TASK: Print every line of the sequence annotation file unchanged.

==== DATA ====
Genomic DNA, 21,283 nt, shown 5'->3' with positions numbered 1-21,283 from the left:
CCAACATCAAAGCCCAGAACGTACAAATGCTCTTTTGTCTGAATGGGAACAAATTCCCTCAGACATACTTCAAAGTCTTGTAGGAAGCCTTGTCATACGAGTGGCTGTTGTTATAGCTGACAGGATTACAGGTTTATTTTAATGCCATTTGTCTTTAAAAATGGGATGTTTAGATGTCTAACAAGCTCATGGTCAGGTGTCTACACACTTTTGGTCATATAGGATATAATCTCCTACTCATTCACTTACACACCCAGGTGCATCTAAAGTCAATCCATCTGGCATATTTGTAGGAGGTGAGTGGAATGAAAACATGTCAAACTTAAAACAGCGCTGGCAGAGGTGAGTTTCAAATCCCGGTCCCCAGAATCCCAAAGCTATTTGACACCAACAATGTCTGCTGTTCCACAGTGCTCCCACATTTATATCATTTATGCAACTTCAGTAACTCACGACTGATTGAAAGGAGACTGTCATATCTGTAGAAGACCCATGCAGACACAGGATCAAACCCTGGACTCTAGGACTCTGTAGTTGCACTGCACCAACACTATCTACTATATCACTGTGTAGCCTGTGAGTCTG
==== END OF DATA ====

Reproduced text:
Genomic DNA, 21,283 nt, shown 5'->3' with positions numbered 1-21,283 from the left:
CCAACATCAAAGCCCAGAACGTACAAATGCTCTTTTGTCTGAATGGGAACAAATTCCCTCAGACATACTTCAAAGTCTTGTAGGAAGCCTTGTCATACGAGTGGCTGTTGTTATAGCTGACAGGATTACAGGTTTATTTTAATGCCATTTGTCTTTAAAAATGGGATGTTTAGATGTCTAACAAGCTCATGGTCAGGTGTCTACACACTTTTGGTCATATAGGATATAATCTCCTACTCATTCACTTACACACCCAGGTGCATCTAAAGTCAATCCATCTGGCATATTTGTAGGAGGTGAGTGGAATGAAAACATGTCAAACTTAAAACAGCGCTGGCAGAGGTGAGTTTCAAATCCCGGTCCCCAGAATCCCAAAGCTATTTGACACCAACAATGTCTGCTGTTCCACAGTGCTCCCACATTTATATCATTTATGCAACTTCAGTAACTCACGACTGATTGAAAGGAGACTGTCATATCTGTAGAAGACCCATGCAGACACAGGATCAAACCCTGGACTCTAGGACTCTGTAGTTGCACTGCACCAACACTATCTACTATATCACTGTGTAGCCTGTGAGTCTG